DURHAM, N.C. — The fate of the Victory Bell’s shade of blue came down to the final moments of Saturday’s rivalry matchup between the North Carolina and Duke football teams.
For Drake Maye and the Tar Heels, that was plenty of time.
Head coach Mack Brown said one of the best things the team does is practice one-minute offense and defense drills. He has the players perfect these one-minute drives three times a week in practice, and on Saturday, it paid off with a thrilling 38-35 win.
Duke led 35-31 with just over two minutes remaining when Blue Devil kicker Charlie Ham missed a 43-yard field goal attempt. The Tar Heels took possession, and Maye led a game-winning, nine-play drive, ending with a touchdown pass to senior wide receiver Antoine Green with just 16 seconds left on the clock.
The Tar Heels were able to maintain their composure and come out on top in part due to their familiarity with time-sensitive plays in practice. Brown said the team has worked so hard on its one-minute offense and defense this year because it “makes such a difference in ballgames.”
“When there were two minutes and 17-or-something seconds left on the clock with one timeout, that's forever for us,” Brown said. “So I felt like we would win the game.”
But despite any amount of practice, the pressure naturally remains high in close games – especially rivalry games. Maye, who was playing in his first rivalry outing, said he was feeling some nerves before the final drive, but that his teammates were giving him a boost of confidence.
Junior wide receiver Josh Downs said that he and his teammates didn’t have any doubts about Maye and his abilities heading into the final minute of the game.
“Big time players make big time plays in big time situations, and I always stand by that,” Downs said. “I feel like some people may just need a little extra confidence, so I went up to him and I told him, ‘I'm with you.’”
Brown noted that confidence is a big part of this squad’s personality, and something that contributes to their willingness to confront tough, high-stakes challenges.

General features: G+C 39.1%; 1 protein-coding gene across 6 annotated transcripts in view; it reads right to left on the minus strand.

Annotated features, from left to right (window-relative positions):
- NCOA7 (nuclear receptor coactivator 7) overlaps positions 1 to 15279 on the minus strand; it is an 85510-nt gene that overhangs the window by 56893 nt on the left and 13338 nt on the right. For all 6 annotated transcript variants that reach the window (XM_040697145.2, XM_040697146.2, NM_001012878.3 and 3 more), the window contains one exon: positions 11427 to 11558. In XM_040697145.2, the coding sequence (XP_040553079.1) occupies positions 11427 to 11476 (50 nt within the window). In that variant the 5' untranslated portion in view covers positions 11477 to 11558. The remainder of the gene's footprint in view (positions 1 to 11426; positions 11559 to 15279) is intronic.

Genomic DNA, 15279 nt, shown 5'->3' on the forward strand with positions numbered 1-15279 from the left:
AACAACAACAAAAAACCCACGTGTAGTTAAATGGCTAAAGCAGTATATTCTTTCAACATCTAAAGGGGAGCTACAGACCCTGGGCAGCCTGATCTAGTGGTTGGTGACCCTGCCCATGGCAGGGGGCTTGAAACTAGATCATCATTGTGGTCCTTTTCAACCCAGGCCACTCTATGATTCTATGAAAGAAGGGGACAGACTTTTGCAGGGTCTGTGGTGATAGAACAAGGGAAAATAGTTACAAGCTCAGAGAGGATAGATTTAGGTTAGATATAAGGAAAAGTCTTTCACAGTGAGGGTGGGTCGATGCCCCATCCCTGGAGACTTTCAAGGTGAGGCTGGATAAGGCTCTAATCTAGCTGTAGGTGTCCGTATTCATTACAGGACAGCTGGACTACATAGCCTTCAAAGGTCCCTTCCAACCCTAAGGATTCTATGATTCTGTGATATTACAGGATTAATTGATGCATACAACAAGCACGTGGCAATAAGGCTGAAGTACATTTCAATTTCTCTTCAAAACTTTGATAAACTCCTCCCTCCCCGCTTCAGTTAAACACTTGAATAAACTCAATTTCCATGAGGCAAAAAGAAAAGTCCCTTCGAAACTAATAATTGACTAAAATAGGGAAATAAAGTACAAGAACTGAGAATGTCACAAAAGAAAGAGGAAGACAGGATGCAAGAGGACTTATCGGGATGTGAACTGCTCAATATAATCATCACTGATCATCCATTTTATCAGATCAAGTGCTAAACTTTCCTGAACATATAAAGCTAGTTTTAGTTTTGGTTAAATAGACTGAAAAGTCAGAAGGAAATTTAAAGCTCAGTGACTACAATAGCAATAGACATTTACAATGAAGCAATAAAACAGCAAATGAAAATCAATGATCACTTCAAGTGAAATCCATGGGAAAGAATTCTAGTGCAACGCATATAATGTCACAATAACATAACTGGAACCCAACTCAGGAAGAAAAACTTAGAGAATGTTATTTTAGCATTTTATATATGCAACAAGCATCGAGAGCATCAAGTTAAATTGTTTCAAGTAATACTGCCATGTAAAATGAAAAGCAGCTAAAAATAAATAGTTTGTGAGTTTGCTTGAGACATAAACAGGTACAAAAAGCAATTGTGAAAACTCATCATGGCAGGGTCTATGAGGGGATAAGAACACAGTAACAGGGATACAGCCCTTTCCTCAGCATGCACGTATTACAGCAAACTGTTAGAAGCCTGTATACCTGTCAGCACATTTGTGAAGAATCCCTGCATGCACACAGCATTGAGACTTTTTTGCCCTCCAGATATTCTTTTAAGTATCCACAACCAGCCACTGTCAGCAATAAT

A year removed from losing every game away from Kenan Stadium, the Tar Heels maintained their undefeated record on the road on Saturday, but Brown added that in all four away games they've played, the team had to step up in moments of adversity.
“They've gone from a team that wasn't confident in that fourth quarter at Appalachian State defensively, to one that was very confident tonight,” Brown said. “It's really hard to stop momentum, especially in a rival game, especially on the road, and they did all that.”
Even after Maye’s pass to Green, the crowd was still tense as Duke sought to get within field goal range in hopes of sending the game to overtime. The Tar Heels’ defense stayed vigilant, and first-year defensive back Will Hardy picked off the Blue Devils’ final pass to seal the win.
“Those end-of-game moments, they help you down the road,” Maye said. “And I think the previous ones in the past helped us here tonight.”
Beyond such moments, though, the Tar Heels’ acute attention to one-minute drills in practice evidently paid off in the last minute of the first half, too.
Just 1:38 on the clock was enough time for Maye to lead a 75-yard touchdown drive before halftime. It was a crucial play heading into the second half, putting UNC within four points of the Blue Devils, as opposed to an 11-point deficit.
With six wins on the season, the Tar Heels have already secured bowl eligibility and control their own fate in the ACC Coastal Conference. While tough tests still await — games against Pittsburgh, Wake Forest and N.C. State — winning in tense environments demonstrates the team's resiliency, and also shows it doesn't take long for the offense to click when it needs to the most.
A lot can change in a minute. One thing that won’t be changing for the time being, though, is the Carolina blue shade of the Victory Bell.
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